CAMBRIDGE, Mass. — If you like your politics orderly and by the numbers, and if you can’t stand having to come to terms with people of very different views and backgrounds, here’s a piece of advice: Don’t bother being a Democrat.

Normally, Democrats wear their diversity as a badge of honor, even as they feud and scuffle. But with House Democrats in the heat of an impeachment inquiry into President Trump, the habits of political lifetimes collide with the imperatives of discipline and focus.

And Democrats being Democrats, they are even arguing about who deserves credit for the decision to open an impeachment inquiry.

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When CNN posted a feature about how moderates moved the House to act, champions of the party’s outspoken progressives, who had long endorsed this step, asked why they did not get more credit for being there all along.

Rep. Katherine Clark, D-Mass., the vice chair of the House Democratic caucus, might be seen as representing something close to the exact center of her party, which is one reason I spoke with her here this week. She didn’t think much of the debate over who deserves praise for what.

A member of the Progressive Caucus, she came out for impeachment early, on July 25 — the very day, it turns out, when Trump had his conversation with Ukrainian President Volodymyr Zelensky asking him to dig up dirt on Joe Biden.

Yet she also spent a lot of time helping moderate members win in 2018 as the co-chair of the Democrats’ “Red to Blue” program. She thus hopes the party can quickly work its way by past feuds and get on with the job.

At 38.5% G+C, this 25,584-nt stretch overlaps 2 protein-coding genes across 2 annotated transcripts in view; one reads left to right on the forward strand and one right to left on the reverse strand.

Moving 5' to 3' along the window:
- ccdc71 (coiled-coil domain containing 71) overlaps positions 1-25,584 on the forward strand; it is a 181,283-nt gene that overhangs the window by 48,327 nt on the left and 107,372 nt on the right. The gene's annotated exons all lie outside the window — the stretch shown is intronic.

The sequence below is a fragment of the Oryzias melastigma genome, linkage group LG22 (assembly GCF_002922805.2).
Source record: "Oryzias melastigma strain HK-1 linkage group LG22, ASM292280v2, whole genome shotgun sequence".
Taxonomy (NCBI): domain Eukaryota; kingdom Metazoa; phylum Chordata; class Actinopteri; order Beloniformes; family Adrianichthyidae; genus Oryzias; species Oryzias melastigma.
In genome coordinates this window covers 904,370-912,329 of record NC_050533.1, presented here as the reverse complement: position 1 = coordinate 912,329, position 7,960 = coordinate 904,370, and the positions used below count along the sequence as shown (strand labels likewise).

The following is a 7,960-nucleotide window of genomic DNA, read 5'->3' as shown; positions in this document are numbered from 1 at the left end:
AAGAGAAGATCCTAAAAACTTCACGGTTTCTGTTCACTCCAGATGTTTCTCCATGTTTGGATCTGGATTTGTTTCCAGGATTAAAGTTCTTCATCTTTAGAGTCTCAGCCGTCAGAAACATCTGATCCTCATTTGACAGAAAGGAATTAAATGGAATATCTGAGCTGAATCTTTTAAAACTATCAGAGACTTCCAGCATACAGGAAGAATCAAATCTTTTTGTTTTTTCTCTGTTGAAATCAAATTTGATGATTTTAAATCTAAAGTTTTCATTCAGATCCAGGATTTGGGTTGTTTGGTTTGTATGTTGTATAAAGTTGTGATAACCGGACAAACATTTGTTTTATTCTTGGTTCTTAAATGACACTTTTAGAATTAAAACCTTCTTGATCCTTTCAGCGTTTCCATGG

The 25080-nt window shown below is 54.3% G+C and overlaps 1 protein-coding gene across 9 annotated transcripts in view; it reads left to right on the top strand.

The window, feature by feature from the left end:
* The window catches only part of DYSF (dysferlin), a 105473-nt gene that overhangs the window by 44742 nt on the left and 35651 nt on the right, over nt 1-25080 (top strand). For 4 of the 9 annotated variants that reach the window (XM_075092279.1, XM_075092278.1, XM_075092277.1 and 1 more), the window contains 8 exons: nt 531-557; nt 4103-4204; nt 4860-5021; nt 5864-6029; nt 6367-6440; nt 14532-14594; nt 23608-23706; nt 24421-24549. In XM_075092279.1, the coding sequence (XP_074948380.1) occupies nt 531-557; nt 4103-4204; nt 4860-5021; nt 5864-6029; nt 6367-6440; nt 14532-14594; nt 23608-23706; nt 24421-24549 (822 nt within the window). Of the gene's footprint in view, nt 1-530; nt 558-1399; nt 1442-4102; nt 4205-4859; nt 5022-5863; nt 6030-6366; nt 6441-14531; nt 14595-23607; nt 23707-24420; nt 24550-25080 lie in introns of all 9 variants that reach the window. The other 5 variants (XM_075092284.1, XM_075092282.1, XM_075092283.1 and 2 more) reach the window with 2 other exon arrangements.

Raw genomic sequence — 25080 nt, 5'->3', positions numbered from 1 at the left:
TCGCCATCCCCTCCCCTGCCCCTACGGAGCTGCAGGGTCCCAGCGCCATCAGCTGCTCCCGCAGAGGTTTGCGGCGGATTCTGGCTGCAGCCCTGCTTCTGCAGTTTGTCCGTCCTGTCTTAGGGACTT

“I don’t think it is a matter of credit, or who was right, or vindicating the timing of it,” she said. “I certainly understand members of Congress who say, ‘Wasn’t it enough with the racist policies? Wasn’t it enough with the lies and contortions and the willingness to engage with Russia in trying to get dirt on Hillary Clinton? Wasn’t it enough with the separation of children at the border?’ But we are here now and we are pursuing this ... with urgency, as expeditiously as we can.”

And she vigorously defended the moderate Democrats with “national security backgrounds” who saw Trump’s “abuse of power” in the Ukraine conversation as “an affront to them.” Her fellow progressives, she added in a lesson she never tires of preaching, should “always remember that we don’t get to a majority without the more moderate and conservative members.”

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You sense from Clark and others among her colleagues that, despite the usual Democratic fractiousness, something important changed inside the party once the Gordian knot of impeachment was cut.

For one thing, as House Intelligence Committee Chair Adam Schiff made clear at a news conference on Wednesday with House Speaker Nancy Pelosi, Democrats will no longer allow the Trump administration to bog them down — and make them look hapless — by tying requests for witnesses in court.

Now, Trump’s delaying ploys “will be considered further evidence of obstruction,” Schiff said. Thus has impeachment shifted the balance of power between Congress and the White House.

At the same time, Democrats are determined to challenge Trump every time he claims that impeachment is getting in the way of action on prescription drug prices, guns and other issues that helped elect the new moderates.